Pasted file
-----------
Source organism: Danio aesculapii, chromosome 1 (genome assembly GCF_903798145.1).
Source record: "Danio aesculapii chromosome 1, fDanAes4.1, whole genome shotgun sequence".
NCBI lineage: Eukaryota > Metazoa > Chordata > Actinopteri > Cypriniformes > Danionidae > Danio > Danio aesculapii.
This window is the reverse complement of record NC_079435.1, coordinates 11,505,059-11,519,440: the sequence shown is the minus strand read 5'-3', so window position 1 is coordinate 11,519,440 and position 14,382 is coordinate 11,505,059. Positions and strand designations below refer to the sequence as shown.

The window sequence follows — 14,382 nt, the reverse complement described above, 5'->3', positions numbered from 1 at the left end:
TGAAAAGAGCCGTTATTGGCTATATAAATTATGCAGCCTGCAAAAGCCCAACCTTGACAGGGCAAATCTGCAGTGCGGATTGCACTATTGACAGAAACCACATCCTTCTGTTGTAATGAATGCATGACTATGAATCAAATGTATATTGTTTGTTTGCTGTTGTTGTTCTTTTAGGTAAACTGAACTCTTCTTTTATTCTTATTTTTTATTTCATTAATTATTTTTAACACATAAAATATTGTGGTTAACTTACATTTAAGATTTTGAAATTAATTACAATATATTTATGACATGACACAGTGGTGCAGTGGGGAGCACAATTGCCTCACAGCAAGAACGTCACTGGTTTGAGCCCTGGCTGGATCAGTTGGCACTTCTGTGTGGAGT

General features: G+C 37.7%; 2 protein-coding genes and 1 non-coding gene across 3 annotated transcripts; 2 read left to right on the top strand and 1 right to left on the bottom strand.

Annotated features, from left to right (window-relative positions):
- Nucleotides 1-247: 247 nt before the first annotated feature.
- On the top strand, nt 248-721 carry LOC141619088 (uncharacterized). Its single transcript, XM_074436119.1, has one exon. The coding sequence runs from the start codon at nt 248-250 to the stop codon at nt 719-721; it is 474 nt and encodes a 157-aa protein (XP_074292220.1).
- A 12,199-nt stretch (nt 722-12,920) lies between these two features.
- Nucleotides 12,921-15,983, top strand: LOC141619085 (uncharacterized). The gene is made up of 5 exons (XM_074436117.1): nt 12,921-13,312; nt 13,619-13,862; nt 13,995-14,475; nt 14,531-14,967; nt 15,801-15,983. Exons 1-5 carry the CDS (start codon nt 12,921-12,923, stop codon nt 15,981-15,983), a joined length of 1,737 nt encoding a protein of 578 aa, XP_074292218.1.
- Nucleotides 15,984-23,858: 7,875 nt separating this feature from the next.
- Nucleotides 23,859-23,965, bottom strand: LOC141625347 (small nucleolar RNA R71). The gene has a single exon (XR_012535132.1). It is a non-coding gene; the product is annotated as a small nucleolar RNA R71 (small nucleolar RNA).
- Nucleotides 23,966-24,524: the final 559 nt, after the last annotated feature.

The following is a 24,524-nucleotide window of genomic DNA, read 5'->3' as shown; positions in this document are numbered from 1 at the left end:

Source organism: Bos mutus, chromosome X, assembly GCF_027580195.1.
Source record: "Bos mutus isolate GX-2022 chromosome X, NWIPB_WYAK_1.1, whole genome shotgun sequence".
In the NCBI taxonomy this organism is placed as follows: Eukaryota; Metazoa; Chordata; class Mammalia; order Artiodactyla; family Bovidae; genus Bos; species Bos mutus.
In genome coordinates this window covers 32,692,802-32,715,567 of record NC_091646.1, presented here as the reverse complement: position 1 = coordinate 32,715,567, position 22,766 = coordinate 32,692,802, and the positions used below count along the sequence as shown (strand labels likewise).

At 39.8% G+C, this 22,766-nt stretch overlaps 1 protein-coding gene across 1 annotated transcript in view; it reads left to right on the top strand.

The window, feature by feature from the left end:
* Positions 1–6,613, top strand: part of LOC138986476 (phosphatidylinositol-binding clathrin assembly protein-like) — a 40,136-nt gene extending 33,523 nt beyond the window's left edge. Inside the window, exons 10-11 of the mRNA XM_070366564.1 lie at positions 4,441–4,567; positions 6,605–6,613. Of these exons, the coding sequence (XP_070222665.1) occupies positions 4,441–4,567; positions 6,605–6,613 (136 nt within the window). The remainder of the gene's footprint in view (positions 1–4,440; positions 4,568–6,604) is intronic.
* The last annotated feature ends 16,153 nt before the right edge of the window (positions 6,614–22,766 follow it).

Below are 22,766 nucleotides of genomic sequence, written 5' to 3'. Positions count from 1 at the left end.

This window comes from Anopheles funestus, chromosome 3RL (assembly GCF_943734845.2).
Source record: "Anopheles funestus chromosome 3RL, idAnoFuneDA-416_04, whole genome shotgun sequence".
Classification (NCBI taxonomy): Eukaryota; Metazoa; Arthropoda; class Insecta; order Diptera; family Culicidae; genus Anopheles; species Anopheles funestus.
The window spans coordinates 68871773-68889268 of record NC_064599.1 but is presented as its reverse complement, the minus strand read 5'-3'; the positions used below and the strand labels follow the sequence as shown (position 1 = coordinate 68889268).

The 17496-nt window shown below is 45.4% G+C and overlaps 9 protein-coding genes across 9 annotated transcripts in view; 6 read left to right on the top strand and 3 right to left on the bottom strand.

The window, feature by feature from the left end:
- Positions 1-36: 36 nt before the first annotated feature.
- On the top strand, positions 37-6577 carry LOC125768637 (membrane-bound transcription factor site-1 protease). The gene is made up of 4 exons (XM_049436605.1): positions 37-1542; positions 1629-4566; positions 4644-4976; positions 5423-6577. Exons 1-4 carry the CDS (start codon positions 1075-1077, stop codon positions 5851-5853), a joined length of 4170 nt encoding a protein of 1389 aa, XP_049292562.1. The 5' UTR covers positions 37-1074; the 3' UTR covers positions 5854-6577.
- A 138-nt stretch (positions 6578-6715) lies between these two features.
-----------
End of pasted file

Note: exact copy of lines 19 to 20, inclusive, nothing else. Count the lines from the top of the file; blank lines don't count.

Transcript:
In the NCBI taxonomy this organism is placed as follows: Eukaryota; Metazoa; Chordata; class Mammalia; order Artiodactyla; family Bovidae; genus Bos; species Bos mutus.
In genome coordinates this window covers 32,692,802-32,715,567 of record NC_091646.1, presented here as the reverse complement: position 1 = coordinate 32,715,567, position 22,766 = coordinate 32,692,802, and the positions used below count along the sequence as shown (strand labels likewise).